By adaptive - November 6th, 2017
Apple promised to reimagine everything about its flagship device. It might just have pulled it off. Andrew Tolve reports.
In the news
iPhone diehards the world round flocked to their local Apple stores for iPhone X launch day. In Manhattan there were so many people that the line stretched a city block and on across Madison Avenue from sunup to sundown — a welcome sight for Apple after the iPhone 8 and 8 Plus failed to draw large crowds last month. The difference is that the iPhone X promises to be Apple’s most radical update to its flagship device in years. The home button is gone, as is the TouchID fingerprint scanner. In its place is a new feature called faceID, and all it needs is one peek at your mug to open the device. The screen is OLED, nearly bezel-less and beautiful (every review online gushes about the colors). Oh, and there’s a new feature called Animoji that allows you to create talking emojis; a TrueDepth camera captures the movements of your face and fuses it into a panda bear, a robot, a bunny or a number of other cartoonish renderings. Whether all of this adds up to the whopping price tag of $999 is up to you to answer.
In the money
Another fiscal quarter brought another round of dreary news for the tablet market. Tablet growth declined 5.4% year over year in Q32017 according to preliminary data from IDC’s "Worldwide Quarterly Tablet Tracker." That marks the twelfth consecutive quarter of annual decline. Apple, Samsung and Amazon remain the top three vendors (in that order) with Apple cementing its lead thanks to its new lower-priced iPad.
Uber finally has some good news to celebrate: business in the US grew 15% between March and September (according to analytics company Second Measure), despite several #deleteUber campaigns and a complete overhaul of its senior leadership. The ridesharing giant also launched its own credit card, the Uber Visa, that gives riders 2% cash back on all Uber rides. The card offers a number of other perks as well, like 2% cash back on all purchases you make on your phone and 4% cash back on every dollar spent at restaurants.
In other news
Sprint and T-Mobile called off a potential mega-merger that would have combined the third and fourth largest telecoms in the US into a viable contender to Verizon and AT&T. But Sprint parent company SoftBank and T-Mobile parent company Deutsche Bank couldn’t figure out how to share control of the new company so they scrapped it. Sprint's stock plunged in the wake of the break down. Comcast and DISH Network are also rumored to be interested in a Sprint acquisition.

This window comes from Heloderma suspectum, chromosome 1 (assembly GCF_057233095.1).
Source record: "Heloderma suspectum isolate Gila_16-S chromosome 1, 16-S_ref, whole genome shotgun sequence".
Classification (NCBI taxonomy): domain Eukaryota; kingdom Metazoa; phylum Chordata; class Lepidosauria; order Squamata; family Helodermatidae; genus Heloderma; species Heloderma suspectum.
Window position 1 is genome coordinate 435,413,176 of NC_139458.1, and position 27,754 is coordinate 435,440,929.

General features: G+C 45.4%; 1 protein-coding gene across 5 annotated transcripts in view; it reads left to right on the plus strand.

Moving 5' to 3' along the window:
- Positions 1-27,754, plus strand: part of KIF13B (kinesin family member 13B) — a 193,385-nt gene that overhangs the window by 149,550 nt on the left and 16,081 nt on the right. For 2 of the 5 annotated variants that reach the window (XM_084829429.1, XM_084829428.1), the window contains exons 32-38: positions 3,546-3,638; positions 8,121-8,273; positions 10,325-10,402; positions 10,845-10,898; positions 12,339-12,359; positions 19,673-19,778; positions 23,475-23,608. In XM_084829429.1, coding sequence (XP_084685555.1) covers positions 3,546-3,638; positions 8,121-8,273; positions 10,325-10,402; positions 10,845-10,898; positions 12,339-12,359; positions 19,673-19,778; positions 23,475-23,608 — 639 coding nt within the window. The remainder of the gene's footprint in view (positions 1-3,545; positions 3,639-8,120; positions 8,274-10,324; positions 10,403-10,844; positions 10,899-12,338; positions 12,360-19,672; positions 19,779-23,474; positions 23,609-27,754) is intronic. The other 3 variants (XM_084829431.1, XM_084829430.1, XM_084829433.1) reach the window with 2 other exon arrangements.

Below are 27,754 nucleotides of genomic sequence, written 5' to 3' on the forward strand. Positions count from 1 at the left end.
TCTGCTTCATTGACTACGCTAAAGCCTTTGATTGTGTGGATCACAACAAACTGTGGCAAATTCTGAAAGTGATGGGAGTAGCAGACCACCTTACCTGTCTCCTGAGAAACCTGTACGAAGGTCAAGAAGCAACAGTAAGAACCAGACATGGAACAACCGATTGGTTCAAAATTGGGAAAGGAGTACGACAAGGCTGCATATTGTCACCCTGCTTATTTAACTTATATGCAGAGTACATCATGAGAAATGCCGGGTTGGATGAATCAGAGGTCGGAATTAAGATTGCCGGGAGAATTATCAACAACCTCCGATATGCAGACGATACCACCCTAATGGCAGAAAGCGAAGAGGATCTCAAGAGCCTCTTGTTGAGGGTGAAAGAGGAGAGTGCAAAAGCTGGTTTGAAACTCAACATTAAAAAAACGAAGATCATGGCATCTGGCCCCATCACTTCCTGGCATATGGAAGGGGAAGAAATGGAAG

Samsung launched the Enterprise Edition of its Galaxy Note8 smartphone. The phone comes with all the standard features of the Note8 consumer phone but tacks on IT-friendly features like “PC-class” monthly security updates and enterprise device management. The phone also comes unlocked, meaning that companies can choose whichever carrier they please. Pricing starts at $994.
Amazon added an augmented reality feature called Amazon View to its mobile app. The feature lets you see what online products would look like in your home by overlaying a virtual image onto a live image captured via the camera on your phone. The feature works on any iPhone back to the 6S so long as it’s operating on iOS11. An Android version is coming soon.
The holiday season is almost upon us, which means it’s time for the annual rollout of new e-readers. Amazon is celebrating the 10-year anniversary of the Kindle with the new Kindle Oasis, a sleek, aluminum-backed, 7-inch wide and fully waterproof device that starts at $250. Barnes & Noble, meanwhile, debuted the Nook GlowLight 3, which offers a cool white surface for daytime reading and a soft orange surface for bedside perusing. Price is $120.
Finally, mobile learning platform Fingerprint announced that it’s adding 1,500 videos to its portfolio of safe mobile apps and games for kids — a move necessitated by the fact that kids under 12 are consuming video content on smartphones and tablets at record level these days. Videos will include Sesame Street, Animal Planet, Bill Nye and Inspector Gadget among others.
The Mobile Digest is a biweekly lowdown on the world of mobile, combining Open Mobile Media analysis with information from industry press releases.
Andrew Tolve is a regular contributor to Open Mobile Media.